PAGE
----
Informing ourselves

Informing ourselves

Most people think that we have a responsibility to remain informed, but keeping up with the news can make us feel increasingly anxious, angry and demoralized.

The constant flood of information has the potential to overwhelm our ability to process it well, but there are ways to become better consumers of news.

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Self Improvement

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According to psychiatrist M.Katherine Shear, many people feel bogged down by the news. 22% of subjects in a 2015 study experienced symptoms of post-traumatic stress disorder after viewing violent images on social media.

We need to view the news, but then also learn to set it aside. Try to find your own dose with emotionally charged news.

Read past the headlines

People regularly share stories based only on headlines. Five or six words are not enough to tell the entire story.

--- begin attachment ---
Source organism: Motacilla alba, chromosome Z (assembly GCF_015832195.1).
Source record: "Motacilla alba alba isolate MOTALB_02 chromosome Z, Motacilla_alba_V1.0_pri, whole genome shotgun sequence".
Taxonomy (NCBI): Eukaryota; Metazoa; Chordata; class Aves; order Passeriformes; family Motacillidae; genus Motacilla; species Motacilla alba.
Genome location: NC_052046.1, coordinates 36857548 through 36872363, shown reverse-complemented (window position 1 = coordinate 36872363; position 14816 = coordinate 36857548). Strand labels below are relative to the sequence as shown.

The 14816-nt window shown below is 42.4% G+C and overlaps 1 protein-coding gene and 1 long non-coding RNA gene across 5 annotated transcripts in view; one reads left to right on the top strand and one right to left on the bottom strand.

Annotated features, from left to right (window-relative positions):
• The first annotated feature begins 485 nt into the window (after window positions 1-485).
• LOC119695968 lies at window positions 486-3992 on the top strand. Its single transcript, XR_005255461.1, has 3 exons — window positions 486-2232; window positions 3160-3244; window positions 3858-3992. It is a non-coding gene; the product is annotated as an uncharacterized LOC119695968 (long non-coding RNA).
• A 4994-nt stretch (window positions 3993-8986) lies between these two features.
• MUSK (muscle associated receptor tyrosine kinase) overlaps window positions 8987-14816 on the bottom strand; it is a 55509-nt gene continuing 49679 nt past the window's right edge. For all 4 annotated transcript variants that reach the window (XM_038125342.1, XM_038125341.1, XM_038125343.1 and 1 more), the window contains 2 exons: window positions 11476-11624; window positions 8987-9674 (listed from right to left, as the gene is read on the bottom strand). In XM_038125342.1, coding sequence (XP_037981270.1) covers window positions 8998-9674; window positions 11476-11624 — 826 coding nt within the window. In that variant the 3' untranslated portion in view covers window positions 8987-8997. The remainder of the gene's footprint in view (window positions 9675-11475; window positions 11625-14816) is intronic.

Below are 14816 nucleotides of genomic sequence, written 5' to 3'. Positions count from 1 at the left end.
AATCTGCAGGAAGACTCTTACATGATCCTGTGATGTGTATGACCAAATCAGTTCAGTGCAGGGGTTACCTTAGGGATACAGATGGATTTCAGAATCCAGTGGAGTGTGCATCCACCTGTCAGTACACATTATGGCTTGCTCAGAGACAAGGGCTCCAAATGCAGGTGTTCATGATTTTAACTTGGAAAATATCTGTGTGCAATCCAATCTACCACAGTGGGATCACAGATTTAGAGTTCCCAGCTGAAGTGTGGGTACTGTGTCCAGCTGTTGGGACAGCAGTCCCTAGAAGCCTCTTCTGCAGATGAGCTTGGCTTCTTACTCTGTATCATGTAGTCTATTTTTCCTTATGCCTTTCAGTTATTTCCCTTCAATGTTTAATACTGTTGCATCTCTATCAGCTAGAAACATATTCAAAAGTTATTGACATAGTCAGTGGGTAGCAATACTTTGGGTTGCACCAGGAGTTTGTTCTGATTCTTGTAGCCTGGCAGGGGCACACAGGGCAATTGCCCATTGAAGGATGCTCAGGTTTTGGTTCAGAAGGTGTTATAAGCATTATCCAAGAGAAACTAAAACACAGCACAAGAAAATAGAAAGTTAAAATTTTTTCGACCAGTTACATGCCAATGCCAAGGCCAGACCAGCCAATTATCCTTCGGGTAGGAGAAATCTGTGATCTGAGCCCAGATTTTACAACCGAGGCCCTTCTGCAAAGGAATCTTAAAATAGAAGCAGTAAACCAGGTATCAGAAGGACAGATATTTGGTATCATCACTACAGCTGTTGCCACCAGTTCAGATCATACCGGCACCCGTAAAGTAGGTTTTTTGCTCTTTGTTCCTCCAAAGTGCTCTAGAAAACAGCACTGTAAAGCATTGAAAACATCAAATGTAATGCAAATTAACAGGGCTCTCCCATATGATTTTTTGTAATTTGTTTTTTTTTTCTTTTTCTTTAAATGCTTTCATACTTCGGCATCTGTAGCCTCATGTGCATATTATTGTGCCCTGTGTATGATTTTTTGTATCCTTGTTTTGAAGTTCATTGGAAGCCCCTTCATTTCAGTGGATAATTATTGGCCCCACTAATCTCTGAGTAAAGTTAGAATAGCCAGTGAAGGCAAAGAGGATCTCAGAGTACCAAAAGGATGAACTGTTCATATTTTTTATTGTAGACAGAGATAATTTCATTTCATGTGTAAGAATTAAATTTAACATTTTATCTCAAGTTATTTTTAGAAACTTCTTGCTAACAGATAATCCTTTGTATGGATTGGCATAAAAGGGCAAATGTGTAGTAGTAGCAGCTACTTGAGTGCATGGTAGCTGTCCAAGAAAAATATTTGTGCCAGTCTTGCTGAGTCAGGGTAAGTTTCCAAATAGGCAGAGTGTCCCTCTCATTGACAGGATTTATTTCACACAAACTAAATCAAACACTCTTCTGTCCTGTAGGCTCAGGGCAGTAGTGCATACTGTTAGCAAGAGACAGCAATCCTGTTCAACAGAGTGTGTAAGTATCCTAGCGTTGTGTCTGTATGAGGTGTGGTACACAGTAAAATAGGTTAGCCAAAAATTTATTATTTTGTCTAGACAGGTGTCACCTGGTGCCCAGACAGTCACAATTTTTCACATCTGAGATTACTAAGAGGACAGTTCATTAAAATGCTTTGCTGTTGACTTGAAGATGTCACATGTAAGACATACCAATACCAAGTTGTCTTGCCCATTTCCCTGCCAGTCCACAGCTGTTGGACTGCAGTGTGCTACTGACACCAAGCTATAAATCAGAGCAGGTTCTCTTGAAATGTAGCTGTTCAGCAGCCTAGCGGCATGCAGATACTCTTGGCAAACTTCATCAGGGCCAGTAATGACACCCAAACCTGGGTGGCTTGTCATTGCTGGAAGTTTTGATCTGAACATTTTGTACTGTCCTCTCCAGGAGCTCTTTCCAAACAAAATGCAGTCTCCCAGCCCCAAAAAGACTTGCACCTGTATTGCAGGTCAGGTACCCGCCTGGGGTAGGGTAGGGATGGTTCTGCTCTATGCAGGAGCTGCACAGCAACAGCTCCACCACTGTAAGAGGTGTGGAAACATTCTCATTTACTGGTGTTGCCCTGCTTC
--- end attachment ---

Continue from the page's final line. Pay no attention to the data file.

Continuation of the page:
Researchers found that 59 % of shared news links had never been clicked through and read. When you do share a link, try and share a piece of the content from the article, so people understand why you are reacting to it.

According to a 2016 Pew Research Center survey, 23% of people admit to having shared a fake news story on Facebook, be it on purpose or unknowingly.

When in doubt, cross-check storylines yourself to find a fuller picture of what is fact or opinion.

Diversify your media diet

We tend to read the news that confirms what we already believe, or we read news from a single outlet.

Diversify your news app by including multiple outlets for your news.

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Taking good breaks

This is important for your daily productivity. Good breaks can leave us feeling refreshed and energized. It can reduce mental fatigue, boost brain function and keep us on-task for extended periods.

The wrong sort of breaks might make us more vulnerable to boredom and make us want to take breaks more often. It can leave us depleted and drained. 

"Healthy: Dark Chocolate

Mars Inc. - the company that has brought us M&M's or Snickers - sponsored 140 peer-reviewed scientific papers starting from the 80s. Mars controlled the research agenda and only funded the positive research, to push chocolate bars as nutritious. 

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